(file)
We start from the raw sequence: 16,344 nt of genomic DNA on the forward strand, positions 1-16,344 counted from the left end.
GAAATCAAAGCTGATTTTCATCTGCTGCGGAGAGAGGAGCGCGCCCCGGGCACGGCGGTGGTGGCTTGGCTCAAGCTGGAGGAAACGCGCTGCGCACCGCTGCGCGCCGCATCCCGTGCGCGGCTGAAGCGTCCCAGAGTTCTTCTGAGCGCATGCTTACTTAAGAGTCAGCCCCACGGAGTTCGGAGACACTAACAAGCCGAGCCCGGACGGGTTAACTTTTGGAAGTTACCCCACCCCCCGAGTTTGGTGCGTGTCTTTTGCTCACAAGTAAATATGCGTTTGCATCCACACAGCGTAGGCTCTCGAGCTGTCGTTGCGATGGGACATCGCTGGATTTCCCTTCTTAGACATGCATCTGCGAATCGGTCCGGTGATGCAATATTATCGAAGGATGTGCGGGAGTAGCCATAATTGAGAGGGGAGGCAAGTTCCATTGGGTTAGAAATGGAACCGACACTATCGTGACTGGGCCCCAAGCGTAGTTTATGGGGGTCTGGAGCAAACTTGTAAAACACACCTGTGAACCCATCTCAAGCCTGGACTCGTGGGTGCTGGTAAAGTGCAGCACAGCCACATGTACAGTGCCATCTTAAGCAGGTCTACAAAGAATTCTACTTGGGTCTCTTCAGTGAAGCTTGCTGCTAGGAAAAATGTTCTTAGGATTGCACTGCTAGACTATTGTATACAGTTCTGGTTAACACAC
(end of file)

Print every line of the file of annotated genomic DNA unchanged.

We start from the raw sequence: 16,344 nt of genomic DNA on the forward strand, positions 1-16,344 counted from the left end.
GAAATCAAAGCTGATTTTCATCTGCTGCGGAGAGAGGAGCGCGCCCCGGGCACGGCGGTGGTGGCTTGGCTCAAGCTGGAGGAAACGCGCTGCGCACCGCTGCGCGCCGCATCCCGTGCGCGGCTGAAGCGTCCCAGAGTTCTTCTGAGCGCATGCTTACTTAAGAGTCAGCCCCACGGAGTTCGGAGACACTAACAAGCCGAGCCCGGACGGGTTAACTTTTGGAAGTTACCCCACCCCCCGAGTTTGGTGCGTGTCTTTTGCTCACAAGTAAATATGCGTTTGCATCCACACAGCGTAGGCTCTCGAGCTGTCGTTGCGATGGGACATCGCTGGATTTCCCTTCTTAGACATGCATCTGCGAATCGGTCCGGTGATGCAATATTATCGAAGGATGTGCGGGAGTAGCCATAATTGAGAGGGGAGGCAAGTTCCATTGGGTTAGAAATGGAACCGACACTATCGTGACTGGGCCCCAAGCGTAGTTTATGGGGGTCTGGAGCAAACTTGTAAAACACACCTGTGAACCCATCTCAAGCCTGGACTCGTGGGTGCTGGTAAAGTGCAGCACAGCCACATGTACAGTGCCATCTTAAGCAGGTCTACAAAGAATTCTACTTGGGTCTCTTCAGTGAAGCTTGCTGCTAGGAAAAATGTTCTTAGGATTGCACTGCTAGACTATTGTATACAGTTCTGGTTAACACAC